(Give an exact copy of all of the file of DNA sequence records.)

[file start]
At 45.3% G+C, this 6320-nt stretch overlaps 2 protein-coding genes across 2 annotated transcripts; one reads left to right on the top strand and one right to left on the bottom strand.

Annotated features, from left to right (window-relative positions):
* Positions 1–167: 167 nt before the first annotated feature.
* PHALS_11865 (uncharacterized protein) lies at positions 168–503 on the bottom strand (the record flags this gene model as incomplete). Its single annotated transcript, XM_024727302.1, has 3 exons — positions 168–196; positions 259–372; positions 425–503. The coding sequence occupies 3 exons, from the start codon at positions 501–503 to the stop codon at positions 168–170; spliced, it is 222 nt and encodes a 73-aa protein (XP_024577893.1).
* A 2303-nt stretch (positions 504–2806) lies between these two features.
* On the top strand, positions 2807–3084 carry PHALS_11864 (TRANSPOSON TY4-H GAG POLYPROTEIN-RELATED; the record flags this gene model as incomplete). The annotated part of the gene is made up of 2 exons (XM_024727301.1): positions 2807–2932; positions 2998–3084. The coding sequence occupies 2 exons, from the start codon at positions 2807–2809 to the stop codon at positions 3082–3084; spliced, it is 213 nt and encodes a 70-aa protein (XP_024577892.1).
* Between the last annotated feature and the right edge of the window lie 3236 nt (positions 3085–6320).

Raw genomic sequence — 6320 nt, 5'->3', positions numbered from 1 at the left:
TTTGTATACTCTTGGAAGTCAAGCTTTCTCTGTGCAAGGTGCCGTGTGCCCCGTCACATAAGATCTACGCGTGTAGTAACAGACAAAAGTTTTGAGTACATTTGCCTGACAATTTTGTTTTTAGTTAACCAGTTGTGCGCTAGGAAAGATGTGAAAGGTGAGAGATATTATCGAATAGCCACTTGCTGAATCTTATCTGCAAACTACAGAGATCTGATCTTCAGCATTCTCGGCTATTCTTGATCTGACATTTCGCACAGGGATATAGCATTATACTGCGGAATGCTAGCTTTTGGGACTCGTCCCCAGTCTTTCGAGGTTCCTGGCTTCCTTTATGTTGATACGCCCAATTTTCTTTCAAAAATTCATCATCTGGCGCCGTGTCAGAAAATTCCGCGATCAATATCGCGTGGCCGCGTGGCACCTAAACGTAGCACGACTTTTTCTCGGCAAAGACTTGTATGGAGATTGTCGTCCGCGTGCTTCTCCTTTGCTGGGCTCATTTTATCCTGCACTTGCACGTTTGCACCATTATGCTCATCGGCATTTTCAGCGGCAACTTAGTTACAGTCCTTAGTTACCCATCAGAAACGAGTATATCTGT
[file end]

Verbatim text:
At 45.3% G+C, this 6320-nt stretch overlaps 2 protein-coding genes across 2 annotated transcripts; one reads left to right on the top strand and one right to left on the bottom strand.

Annotated features, from left to right (window-relative positions):
* Positions 1–167: 167 nt before the first annotated feature.
* PHALS_11865 (uncharacterized protein) lies at positions 168–503 on the bottom strand (the record flags this gene model as incomplete). Its single annotated transcript, XM_024727302.1, has 3 exons — positions 168–196; positions 259–372; positions 425–503. The coding sequence occupies 3 exons, from the start codon at positions 501–503 to the stop codon at positions 168–170; spliced, it is 222 nt and encodes a 73-aa protein (XP_024577893.1).
* A 2303-nt stretch (positions 504–2806) lies between these two features.
* On the top strand, positions 2807–3084 carry PHALS_11864 (TRANSPOSON TY4-H GAG POLYPROTEIN-RELATED; the record flags this gene model as incomplete). The annotated part of the gene is made up of 2 exons (XM_024727301.1): positions 2807–2932; positions 2998–3084. The coding sequence occupies 2 exons, from the start codon at positions 2807–2809 to the stop codon at positions 3082–3084; spliced, it is 213 nt and encodes a 70-aa protein (XP_024577892.1).
* Between the last annotated feature and the right edge of the window lie 3236 nt (positions 3085–6320).

Raw genomic sequence — 6320 nt, 5'->3', positions numbered from 1 at the left:
TTTGTATACTCTTGGAAGTCAAGCTTTCTCTGTGCAAGGTGCCGTGTGCCCCGTCACATAAGATCTACGCGTGTAGTAACAGACAAAAGTTTTGAGTACATTTGCCTGACAATTTTGTTTTTAGTTAACCAGTTGTGCGCTAGGAAAGATGTGAAAGGTGAGAGATATTATCGAATAGCCACTTGCTGAATCTTATCTGCAAACTACAGAGATCTGATCTTCAGCATTCTCGGCTATTCTTGATCTGACATTTCGCACAGGGATATAGCATTATACTGCGGAATGCTAGCTTTTGGGACTCGTCCCCAGTCTTTCGAGGTTCCTGGCTTCCTTTATGTTGATACGCCCAATTTTCTTTCAAAAATTCATCATCTGGCGCCGTGTCAGAAAATTCCGCGATCAATATCGCGTGGCCGCGTGGCACCTAAACGTAGCACGACTTTTTCTCGGCAAAGACTTGTATGGAGATTGTCGTCCGCGTGCTTCTCCTTTGCTGGGCTCATTTTATCCTGCACTTGCACGTTTGCACCATTATGCTCATCGGCATTTTCAGCGGCAACTTAGTTACAGTCCTTAGTTACCCATCAGAAACGAGTATATCTGT